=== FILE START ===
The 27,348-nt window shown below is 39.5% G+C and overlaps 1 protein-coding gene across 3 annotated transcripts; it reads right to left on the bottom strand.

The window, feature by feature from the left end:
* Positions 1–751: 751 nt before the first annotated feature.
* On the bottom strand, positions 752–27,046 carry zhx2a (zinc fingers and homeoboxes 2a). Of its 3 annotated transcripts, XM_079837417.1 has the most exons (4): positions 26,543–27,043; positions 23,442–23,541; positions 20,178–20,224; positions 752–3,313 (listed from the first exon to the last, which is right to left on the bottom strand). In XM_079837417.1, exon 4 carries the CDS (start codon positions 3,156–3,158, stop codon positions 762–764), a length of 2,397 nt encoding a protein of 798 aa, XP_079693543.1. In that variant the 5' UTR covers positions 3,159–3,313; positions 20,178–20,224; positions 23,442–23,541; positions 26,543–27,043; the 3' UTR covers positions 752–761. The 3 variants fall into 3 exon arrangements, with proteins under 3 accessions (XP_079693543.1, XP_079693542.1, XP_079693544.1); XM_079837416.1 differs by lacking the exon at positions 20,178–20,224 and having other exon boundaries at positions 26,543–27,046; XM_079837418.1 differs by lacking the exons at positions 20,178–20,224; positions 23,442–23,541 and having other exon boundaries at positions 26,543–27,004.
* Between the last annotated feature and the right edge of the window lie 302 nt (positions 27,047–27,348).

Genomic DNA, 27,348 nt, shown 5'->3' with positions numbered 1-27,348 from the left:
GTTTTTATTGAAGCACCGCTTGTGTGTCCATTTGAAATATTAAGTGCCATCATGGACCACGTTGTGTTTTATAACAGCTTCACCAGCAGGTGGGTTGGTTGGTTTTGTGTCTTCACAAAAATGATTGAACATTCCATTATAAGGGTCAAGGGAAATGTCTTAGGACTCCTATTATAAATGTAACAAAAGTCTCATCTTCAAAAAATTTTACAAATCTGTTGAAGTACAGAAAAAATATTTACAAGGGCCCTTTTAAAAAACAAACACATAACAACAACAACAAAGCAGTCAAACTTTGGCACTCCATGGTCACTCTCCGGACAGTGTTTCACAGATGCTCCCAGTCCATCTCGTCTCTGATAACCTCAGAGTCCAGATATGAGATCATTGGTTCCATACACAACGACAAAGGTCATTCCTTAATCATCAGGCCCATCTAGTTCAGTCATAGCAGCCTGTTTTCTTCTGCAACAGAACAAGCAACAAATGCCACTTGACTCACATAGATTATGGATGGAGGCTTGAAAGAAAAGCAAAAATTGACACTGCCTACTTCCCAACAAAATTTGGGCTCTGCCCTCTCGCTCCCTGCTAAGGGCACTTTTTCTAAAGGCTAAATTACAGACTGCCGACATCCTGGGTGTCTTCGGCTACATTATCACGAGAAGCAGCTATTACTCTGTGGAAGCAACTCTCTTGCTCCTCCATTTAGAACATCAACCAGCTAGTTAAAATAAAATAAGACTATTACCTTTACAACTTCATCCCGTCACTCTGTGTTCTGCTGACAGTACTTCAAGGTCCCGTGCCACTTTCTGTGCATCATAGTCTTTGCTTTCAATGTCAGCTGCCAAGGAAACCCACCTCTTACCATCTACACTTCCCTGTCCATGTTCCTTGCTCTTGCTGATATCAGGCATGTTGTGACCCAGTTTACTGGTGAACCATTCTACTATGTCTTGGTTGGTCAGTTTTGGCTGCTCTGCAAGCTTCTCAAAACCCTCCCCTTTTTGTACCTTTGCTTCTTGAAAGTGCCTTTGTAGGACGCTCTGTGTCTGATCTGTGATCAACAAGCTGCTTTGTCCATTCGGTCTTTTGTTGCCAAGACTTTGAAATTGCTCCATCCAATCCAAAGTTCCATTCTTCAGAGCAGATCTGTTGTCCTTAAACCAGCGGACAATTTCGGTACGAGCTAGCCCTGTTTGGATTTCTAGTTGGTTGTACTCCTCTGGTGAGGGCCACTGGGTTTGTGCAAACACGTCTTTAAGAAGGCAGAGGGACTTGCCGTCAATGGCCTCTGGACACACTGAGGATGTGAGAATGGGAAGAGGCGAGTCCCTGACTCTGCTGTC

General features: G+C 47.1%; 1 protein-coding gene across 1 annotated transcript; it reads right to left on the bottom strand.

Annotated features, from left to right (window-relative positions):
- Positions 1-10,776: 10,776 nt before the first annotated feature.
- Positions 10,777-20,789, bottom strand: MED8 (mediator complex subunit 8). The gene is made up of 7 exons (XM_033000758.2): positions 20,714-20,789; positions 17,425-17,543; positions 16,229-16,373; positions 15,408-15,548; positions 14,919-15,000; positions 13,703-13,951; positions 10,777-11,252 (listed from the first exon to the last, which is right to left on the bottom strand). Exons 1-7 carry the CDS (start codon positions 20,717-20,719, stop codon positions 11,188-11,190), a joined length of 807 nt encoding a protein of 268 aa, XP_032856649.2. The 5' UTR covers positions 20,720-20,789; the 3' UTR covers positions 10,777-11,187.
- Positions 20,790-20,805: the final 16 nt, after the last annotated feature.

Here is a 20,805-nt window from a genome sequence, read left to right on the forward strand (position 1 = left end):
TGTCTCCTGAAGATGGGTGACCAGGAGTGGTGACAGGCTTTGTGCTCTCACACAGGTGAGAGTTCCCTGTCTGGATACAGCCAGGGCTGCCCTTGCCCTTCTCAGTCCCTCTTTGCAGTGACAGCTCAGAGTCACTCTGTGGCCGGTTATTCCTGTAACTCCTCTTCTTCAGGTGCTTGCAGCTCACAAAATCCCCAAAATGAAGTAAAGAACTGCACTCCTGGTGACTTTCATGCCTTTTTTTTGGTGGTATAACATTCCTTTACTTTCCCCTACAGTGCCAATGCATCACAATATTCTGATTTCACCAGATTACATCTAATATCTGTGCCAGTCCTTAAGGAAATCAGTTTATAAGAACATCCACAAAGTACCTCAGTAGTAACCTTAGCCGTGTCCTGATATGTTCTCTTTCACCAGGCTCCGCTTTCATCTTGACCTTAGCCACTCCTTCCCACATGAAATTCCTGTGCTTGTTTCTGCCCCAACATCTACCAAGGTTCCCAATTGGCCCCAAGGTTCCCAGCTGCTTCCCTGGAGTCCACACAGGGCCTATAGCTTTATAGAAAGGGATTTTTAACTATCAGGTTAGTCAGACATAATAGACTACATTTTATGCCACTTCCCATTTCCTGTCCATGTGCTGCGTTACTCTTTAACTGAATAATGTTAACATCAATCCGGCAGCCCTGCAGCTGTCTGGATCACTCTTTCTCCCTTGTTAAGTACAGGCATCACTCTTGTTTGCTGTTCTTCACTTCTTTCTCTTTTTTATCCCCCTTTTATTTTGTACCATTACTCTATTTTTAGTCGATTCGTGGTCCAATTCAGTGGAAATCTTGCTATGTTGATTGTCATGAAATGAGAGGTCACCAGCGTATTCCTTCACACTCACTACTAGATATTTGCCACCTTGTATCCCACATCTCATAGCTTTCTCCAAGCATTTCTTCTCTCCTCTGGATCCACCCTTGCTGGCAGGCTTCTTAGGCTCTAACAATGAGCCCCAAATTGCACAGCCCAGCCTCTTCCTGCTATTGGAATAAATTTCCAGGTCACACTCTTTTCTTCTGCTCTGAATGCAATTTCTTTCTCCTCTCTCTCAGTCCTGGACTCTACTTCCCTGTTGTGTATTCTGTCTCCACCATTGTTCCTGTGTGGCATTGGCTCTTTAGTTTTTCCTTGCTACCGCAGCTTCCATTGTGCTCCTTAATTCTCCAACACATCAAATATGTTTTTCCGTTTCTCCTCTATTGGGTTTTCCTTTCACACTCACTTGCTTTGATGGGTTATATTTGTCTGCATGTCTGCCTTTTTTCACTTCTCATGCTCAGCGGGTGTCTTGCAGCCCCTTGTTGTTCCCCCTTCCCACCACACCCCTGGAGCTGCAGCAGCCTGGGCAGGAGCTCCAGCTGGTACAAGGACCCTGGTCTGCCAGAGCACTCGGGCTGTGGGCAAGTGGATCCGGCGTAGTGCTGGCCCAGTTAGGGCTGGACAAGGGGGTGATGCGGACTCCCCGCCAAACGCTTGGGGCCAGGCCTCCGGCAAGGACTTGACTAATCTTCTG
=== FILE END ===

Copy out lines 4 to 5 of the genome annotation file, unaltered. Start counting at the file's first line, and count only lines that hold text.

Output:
* On the bottom strand, positions 752–27,046 carry zhx2a (zinc fingers and homeoboxes 2a). Of its 3 annotated transcripts, XM_079837417.1 has the most exons (4): positions 26,543–27,043; positions 23,442–23,541; positions 20,178–20,224; positions 752–3,313 (listed from the first exon to the last, which is right to left on the bottom strand). In XM_079837417.1, exon 4 carries the CDS (start codon positions 3,156–3,158, stop codon positions 762–764), a length of 2,397 nt encoding a protein of 798 aa, XP_079693543.1. In that variant the 5' UTR covers positions 3,159–3,313; positions 20,178–20,224; positions 23,442–23,541; positions 26,543–27,043; the 3' UTR covers positions 752–761. The 3 variants fall into 3 exon arrangements, with proteins under 3 accessions (XP_079693543.1, XP_079693542.1, XP_079693544.1); XM_079837416.1 differs by lacking the exon at positions 20,178–20,224 and having other exon boundaries at positions 26,543–27,046; XM_079837418.1 differs by lacking the exons at positions 20,178–20,224; positions 23,442–23,541 and having other exon boundaries at positions 26,543–27,004.
* Between the last annotated feature and the right edge of the window lie 302 nt (positions 27,047–27,348).